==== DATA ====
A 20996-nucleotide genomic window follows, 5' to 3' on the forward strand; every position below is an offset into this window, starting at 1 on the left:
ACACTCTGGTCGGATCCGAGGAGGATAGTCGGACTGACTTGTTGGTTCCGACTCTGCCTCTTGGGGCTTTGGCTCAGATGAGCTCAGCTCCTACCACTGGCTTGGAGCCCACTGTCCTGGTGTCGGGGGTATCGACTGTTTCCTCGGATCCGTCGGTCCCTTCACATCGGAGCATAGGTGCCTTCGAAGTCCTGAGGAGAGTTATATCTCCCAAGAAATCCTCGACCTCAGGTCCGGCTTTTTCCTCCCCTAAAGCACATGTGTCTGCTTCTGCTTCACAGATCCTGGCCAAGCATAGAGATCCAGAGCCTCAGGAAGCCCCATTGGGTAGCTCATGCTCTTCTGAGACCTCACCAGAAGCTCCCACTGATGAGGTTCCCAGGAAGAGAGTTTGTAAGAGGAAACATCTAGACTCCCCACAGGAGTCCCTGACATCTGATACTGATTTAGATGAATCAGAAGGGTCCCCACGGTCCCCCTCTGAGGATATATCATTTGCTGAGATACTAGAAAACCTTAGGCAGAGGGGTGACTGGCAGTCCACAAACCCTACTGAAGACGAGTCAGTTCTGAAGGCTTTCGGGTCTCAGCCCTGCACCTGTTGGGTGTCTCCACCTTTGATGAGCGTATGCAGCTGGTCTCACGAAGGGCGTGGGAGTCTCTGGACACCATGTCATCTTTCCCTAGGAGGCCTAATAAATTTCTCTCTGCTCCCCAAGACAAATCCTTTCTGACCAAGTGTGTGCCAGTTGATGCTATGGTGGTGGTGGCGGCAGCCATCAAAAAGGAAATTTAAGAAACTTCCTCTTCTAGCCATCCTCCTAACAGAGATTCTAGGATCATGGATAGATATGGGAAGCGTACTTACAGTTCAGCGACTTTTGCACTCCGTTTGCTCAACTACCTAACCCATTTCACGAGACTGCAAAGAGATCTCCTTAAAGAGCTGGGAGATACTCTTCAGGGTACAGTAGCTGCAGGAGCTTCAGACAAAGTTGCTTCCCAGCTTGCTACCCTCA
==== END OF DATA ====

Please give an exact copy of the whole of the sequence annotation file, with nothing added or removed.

A 20996-nucleotide genomic window follows, 5' to 3' on the forward strand; every position below is an offset into this window, starting at 1 on the left:
ACACTCTGGTCGGATCCGAGGAGGATAGTCGGACTGACTTGTTGGTTCCGACTCTGCCTCTTGGGGCTTTGGCTCAGATGAGCTCAGCTCCTACCACTGGCTTGGAGCCCACTGTCCTGGTGTCGGGGGTATCGACTGTTTCCTCGGATCCGTCGGTCCCTTCACATCGGAGCATAGGTGCCTTCGAAGTCCTGAGGAGAGTTATATCTCCCAAGAAATCCTCGACCTCAGGTCCGGCTTTTTCCTCCCCTAAAGCACATGTGTCTGCTTCTGCTTCACAGATCCTGGCCAAGCATAGAGATCCAGAGCCTCAGGAAGCCCCATTGGGTAGCTCATGCTCTTCTGAGACCTCACCAGAAGCTCCCACTGATGAGGTTCCCAGGAAGAGAGTTTGTAAGAGGAAACATCTAGACTCCCCACAGGAGTCCCTGACATCTGATACTGATTTAGATGAATCAGAAGGGTCCCCACGGTCCCCCTCTGAGGATATATCATTTGCTGAGATACTAGAAAACCTTAGGCAGAGGGGTGACTGGCAGTCCACAAACCCTACTGAAGACGAGTCAGTTCTGAAGGCTTTCGGGTCTCAGCCCTGCACCTGTTGGGTGTCTCCACCTTTGATGAGCGTATGCAGCTGGTCTCACGAAGGGCGTGGGAGTCTCTGGACACCATGTCATCTTTCCCTAGGAGGCCTAATAAATTTCTCTCTGCTCCCCAAGACAAATCCTTTCTGACCAAGTGTGTGCCAGTTGATGCTATGGTGGTGGTGGCGGCAGCCATCAAAAAGGAAATTTAAGAAACTTCCTCTTCTAGCCATCCTCCTAACAGAGATTCTAGGATCATGGATAGATATGGGAAGCGTACTTACAGTTCAGCGACTTTTGCACTCCGTTTGCTCAACTACCTAACCCATTTCACGAGACTGCAAAGAGATCTCCTTAAAGAGCTGGGAGATACTCTTCAGGGTACAGTAGCTGCAGGAGCTTCAGACAAAGTTGCTTCCCAGCTTGCTACCCTCA